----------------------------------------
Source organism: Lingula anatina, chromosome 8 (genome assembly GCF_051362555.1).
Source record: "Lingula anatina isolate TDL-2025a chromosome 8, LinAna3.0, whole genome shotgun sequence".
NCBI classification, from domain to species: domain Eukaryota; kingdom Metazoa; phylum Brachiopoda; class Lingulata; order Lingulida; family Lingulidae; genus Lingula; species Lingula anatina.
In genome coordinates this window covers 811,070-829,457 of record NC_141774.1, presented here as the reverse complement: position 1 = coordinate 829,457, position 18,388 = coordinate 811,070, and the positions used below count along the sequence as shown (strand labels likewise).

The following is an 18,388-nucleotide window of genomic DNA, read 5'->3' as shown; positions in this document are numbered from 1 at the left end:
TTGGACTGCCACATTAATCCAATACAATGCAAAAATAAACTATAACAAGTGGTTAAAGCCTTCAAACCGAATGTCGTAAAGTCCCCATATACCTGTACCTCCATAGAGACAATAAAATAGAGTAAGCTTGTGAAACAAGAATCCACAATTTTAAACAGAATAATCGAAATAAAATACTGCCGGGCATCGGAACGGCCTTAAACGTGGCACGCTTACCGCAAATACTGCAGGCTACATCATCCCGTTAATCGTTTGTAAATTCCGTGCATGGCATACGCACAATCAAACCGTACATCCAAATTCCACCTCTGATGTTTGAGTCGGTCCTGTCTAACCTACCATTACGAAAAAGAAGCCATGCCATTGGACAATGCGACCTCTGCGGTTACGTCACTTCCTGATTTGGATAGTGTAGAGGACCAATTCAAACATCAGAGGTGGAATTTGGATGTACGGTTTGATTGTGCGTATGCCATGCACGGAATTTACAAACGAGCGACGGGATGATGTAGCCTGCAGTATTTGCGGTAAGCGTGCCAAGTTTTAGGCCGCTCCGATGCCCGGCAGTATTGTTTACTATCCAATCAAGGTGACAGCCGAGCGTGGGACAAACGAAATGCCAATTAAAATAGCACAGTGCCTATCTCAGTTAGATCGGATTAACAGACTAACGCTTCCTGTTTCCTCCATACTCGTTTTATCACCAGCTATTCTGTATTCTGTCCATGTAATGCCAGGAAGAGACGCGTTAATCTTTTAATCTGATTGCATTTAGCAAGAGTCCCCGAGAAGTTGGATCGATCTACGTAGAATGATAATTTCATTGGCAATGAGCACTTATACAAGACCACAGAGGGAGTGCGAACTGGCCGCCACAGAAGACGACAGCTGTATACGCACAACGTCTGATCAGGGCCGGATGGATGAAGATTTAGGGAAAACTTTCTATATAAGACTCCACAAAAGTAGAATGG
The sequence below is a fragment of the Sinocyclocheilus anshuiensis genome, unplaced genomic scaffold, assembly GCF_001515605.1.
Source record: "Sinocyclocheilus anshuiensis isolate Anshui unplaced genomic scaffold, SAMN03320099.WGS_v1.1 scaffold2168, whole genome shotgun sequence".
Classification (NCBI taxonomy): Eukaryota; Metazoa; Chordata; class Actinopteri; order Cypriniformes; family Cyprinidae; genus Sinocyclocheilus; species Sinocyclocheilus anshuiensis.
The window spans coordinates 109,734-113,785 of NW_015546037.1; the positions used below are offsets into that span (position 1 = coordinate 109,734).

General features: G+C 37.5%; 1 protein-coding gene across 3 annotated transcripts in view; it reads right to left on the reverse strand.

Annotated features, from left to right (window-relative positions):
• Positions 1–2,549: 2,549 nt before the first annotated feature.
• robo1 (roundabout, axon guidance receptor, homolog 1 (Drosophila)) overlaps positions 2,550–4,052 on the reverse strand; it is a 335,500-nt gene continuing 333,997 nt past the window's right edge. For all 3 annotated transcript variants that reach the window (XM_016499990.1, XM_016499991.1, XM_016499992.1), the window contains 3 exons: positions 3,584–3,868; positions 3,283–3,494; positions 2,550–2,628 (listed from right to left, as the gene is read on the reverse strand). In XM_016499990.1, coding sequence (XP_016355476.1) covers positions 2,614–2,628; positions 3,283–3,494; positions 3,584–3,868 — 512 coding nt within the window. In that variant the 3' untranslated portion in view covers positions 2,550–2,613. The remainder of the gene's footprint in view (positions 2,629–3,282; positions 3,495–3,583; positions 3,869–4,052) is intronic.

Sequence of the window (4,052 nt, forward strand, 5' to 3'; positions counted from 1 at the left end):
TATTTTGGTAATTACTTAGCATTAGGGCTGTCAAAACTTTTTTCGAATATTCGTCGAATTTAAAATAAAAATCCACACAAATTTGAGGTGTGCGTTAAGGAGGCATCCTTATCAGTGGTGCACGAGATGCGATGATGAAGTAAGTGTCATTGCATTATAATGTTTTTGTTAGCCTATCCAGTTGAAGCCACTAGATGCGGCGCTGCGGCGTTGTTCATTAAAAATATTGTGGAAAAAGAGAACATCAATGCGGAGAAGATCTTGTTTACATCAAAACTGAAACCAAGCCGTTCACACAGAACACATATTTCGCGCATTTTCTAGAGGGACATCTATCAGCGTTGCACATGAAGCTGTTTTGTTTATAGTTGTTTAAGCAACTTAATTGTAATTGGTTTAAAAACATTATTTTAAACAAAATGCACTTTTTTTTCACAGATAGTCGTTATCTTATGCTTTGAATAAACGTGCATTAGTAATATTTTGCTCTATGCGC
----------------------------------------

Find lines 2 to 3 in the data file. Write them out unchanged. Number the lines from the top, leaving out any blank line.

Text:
Source record: "Lingula anatina isolate TDL-2025a chromosome 8, LinAna3.0, whole genome shotgun sequence".
NCBI classification, from domain to species: domain Eukaryota; kingdom Metazoa; phylum Brachiopoda; class Lingulata; order Lingulida; family Lingulidae; genus Lingula; species Lingula anatina.